How do you manage your red exposure without losing detail and keep the vibrant, true red color?
You have two options, either you do it "in camera" or afterwards in your editing software.
If you choose to do it "in camera" then you have to select the RGB histogram and watch that red channel, make sure it's balanced.
It's an easy method. The luminosity histogram will tell you if the exposure in general is correct, but you won't see the balanced colors.
It may come in handy if you know you have a red subject to shoot.
If you decided not to bother with "in camera" settings, and find your reds have lost detail or look washed out, or too warm, then your editing software will correct the final look of your image. BUT, if there is too much clipping, you will still end up with a loss in detail.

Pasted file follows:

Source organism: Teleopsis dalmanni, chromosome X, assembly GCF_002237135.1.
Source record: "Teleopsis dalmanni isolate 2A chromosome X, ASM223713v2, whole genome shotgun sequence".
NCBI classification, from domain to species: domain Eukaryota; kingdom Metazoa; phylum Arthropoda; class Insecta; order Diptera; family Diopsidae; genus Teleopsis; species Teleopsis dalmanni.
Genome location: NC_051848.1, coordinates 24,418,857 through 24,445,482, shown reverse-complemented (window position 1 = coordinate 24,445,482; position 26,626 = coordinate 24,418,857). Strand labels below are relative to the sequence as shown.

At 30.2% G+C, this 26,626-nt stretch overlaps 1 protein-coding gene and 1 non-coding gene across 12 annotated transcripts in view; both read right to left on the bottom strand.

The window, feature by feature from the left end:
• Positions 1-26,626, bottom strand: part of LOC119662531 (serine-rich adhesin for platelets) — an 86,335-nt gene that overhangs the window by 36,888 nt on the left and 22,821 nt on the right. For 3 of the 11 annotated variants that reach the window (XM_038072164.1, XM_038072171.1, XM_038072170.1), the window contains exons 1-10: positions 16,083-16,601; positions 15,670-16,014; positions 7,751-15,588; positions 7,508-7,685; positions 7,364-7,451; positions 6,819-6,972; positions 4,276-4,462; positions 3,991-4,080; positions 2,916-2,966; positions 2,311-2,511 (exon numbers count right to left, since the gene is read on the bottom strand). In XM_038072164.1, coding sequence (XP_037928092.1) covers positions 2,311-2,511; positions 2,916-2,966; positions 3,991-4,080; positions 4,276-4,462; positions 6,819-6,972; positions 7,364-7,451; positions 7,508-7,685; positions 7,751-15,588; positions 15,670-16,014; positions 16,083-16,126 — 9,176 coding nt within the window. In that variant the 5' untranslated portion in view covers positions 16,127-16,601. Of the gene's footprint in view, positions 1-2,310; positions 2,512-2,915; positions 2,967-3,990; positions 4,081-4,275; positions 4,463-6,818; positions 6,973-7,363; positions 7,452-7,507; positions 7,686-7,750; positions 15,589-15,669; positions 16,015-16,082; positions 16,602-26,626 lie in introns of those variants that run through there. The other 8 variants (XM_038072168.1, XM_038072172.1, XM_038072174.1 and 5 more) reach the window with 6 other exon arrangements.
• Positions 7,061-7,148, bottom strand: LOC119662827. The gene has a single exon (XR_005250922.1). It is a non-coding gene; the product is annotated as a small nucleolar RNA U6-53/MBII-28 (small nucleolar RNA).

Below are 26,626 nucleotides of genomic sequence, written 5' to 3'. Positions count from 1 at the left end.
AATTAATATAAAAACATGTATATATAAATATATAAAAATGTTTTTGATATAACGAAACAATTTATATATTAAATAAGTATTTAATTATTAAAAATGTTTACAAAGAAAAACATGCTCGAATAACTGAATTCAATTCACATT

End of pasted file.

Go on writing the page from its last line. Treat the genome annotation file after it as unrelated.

Use the Selective Color command and select the red color, then adjust until the histogram in your software shows the reds to be balanced, or when you are pleased with the final look of it.
Here are three photos I took of a red subject. I decided that exposing the reds wasn't enough of a challenge so I added white china, what was I thinking? :)
The first one was taken outside, natural light, in the shade. The red is just a little too pink for me. Watch that sun, it warms up the reds a lot!
The two following were done in controlled lighting conditions (studio). I find the reds being more true to their original colors. The white china shows a burnt spot where the light hits the rim, but I can live with that. Those shots are basically SOOC, raw to jpeg conversion and resized for web only.
So, go out and shoot those red tulips and poppies! Red is calling you!